Disney Needs to Be Brave With Their Tomboy Princess, Merida
Confession: I love Disney. Not hard to believe; a lot of people do. But when I fell in love with Disney, at the age of 5, it had nothing to do with the reasons why most little girls would love Disney—it wasn’t for the princesses or the fairies, or the pixie dust.
Disney served an important purpose in my young life. Disney World would be the place my father would take me to make up for the fact that he had just taken me away from my mother—without her consent; to make up for the nights I cried for her; to make up for the fact that I would probably never see her again.
“If you stop crying, if you are no longer sad, I will take you to Disney.” I never agreed to smile. I never agreed to laugh. I never agreed to be happy. But there I was, at Disney, sitting on the curb while their character parade was passing by. I was half paying attention. I was staring down, not really aware, when at the corner of my eye I saw a huge glove reaching out to me. When I looked up, I saw Goofy smiling at me. A big, happy smile. I reached back and held his hand.
And I laughed.
I laughed so much, so hard, that I cried. I cried and laughed and cried. And this moment has forever marked what Disney is and has been for me.
I have always been a tomboy, and Disney princesses were never anything I felt connected to. Peter Pan? Yes. Goofy? Absolutely. Mickey? Donald Duck? Sign me up! But princesses? Meh.
Until Merida, from “Brave.”
Suddenly, at 41 years old, I had moved beyond Goofy to princess…a tomboy princess. Like me, she hates getting dressed up, she loves getting dirty; her curly hair was unruly and tangled, very much like mine. She’s feisty and fearless.
Before “Brave” even opened in theaters, I helped to promote it. I was in love with what Merida represented, as well as the country the film showcased so proudly in the film. When I watched the film I cried, because the message of love between a tomboyish, feisty girl and her mother was not lost on me. Sure, it’s just a cartoon, but when you have such a strong connection to a place or brand, and then that place or brand does something to show an image of who you are, in a way that is uniquely beautiful, you almost can’t stand it.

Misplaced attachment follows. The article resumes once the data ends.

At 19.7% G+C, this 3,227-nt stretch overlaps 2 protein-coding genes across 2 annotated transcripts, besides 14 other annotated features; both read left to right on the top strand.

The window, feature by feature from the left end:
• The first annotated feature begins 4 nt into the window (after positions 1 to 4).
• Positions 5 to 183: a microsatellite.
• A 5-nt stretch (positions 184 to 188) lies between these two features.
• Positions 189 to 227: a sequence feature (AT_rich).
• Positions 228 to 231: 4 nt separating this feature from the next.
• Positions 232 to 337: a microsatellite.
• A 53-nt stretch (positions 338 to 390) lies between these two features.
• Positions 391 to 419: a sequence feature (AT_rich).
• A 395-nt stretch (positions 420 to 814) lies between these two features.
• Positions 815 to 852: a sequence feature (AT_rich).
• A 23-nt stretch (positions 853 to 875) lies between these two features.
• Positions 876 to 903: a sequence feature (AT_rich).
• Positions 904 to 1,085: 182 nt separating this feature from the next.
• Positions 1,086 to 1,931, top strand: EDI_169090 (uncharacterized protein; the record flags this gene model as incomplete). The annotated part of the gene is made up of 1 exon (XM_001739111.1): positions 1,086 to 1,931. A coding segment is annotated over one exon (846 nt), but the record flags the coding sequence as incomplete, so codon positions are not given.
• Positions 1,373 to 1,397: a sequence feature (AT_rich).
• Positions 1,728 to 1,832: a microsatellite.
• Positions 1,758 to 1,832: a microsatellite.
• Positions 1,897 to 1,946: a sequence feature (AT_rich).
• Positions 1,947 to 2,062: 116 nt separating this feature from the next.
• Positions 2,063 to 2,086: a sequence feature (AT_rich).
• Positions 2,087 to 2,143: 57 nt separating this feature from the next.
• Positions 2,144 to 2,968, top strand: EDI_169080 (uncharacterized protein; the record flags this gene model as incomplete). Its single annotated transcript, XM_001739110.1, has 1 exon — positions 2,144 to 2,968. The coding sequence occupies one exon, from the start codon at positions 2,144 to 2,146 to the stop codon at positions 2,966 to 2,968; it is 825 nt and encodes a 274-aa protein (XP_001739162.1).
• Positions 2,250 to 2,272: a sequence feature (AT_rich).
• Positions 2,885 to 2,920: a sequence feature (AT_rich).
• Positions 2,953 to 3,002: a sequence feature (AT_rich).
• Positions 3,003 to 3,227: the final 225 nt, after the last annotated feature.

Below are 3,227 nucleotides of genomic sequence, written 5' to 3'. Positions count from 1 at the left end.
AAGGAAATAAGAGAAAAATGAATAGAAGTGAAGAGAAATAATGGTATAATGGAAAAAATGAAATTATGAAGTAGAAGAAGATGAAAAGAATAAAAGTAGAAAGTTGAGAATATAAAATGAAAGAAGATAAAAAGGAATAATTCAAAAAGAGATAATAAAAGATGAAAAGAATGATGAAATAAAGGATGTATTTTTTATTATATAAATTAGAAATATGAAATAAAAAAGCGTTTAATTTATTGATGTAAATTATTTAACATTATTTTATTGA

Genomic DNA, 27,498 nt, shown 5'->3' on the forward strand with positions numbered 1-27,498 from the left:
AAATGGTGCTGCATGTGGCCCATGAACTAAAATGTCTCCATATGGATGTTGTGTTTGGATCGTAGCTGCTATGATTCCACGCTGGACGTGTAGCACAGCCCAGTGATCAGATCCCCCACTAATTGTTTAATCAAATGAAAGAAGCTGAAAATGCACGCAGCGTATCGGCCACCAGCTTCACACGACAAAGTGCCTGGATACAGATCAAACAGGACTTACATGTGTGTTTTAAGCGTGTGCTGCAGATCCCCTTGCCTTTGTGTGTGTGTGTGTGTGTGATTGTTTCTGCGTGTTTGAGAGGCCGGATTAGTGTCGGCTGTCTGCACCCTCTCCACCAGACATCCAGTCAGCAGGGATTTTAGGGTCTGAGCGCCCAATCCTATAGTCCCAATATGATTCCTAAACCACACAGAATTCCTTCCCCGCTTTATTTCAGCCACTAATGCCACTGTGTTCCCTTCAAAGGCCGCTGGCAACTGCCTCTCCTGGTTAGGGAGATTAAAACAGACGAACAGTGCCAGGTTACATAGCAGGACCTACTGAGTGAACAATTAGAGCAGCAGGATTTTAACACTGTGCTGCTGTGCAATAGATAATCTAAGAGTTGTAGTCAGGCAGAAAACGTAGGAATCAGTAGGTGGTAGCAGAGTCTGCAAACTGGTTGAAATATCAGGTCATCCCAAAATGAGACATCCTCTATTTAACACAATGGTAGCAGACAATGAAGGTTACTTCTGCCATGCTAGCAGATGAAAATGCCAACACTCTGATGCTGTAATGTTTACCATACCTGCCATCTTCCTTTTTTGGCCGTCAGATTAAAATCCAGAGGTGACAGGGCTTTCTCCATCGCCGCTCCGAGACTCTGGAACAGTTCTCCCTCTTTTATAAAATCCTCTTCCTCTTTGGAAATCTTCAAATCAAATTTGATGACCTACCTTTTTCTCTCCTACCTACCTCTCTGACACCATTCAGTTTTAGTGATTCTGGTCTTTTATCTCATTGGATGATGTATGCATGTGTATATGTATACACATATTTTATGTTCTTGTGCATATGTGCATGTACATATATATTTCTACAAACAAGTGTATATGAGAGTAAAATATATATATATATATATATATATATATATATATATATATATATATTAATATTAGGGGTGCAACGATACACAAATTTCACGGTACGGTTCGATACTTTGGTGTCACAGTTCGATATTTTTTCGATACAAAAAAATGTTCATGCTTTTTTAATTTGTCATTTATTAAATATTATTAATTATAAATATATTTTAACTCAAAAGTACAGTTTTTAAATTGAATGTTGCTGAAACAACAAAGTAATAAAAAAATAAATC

Merida isn’t supposed to be “beautiful” in the way that all other Disney princesses are “beautiful.” She is supposed to be a different kind of beauty, one that those who could relate to her not only celebrated, but also saw as a sign that maybe “girls like us” were finally being embraced just as we are, because of how we are.
But Disney, for no reason whatsoever, had different ideas. Someone, somewhere, just didn’t think that Merida, with her round face and unruly curls, was meeting the standards of a true Disney Princess and thus altered Merida’s look by contouring her waist to form a more hourglass shape, while also narrowing her big eyes, slimming her face and taming her red curls. Disney didn’t even think to consider consulting Oscar-winning Brenda Chapman, who wrote and co-directed the animated feature "Brave," and who modeled Merida after her then 13-year-old daughter.
Disney prides itself as the place where memories are created. It has always marketed itself as that magical place that can bring families together. But someone in Disney, at least for a moment (Disney has since reverted Merida’s image to the one we love) forgot how impactful the images they put out there could be. For me, it was the white glove reaching out and the big, goofy smile that let me know it was all going to be OK. It was the sight of a feisty tomboy, who speaks her mind and conquers her fears, finally being celebrated as not only a princess, but also a hero. Merida, in all her perfect imperfection, represents that magical moment for a lot of little girls…and for some grown-up ones too. Here’s to hoping that Disney doesn’t forget this ever again.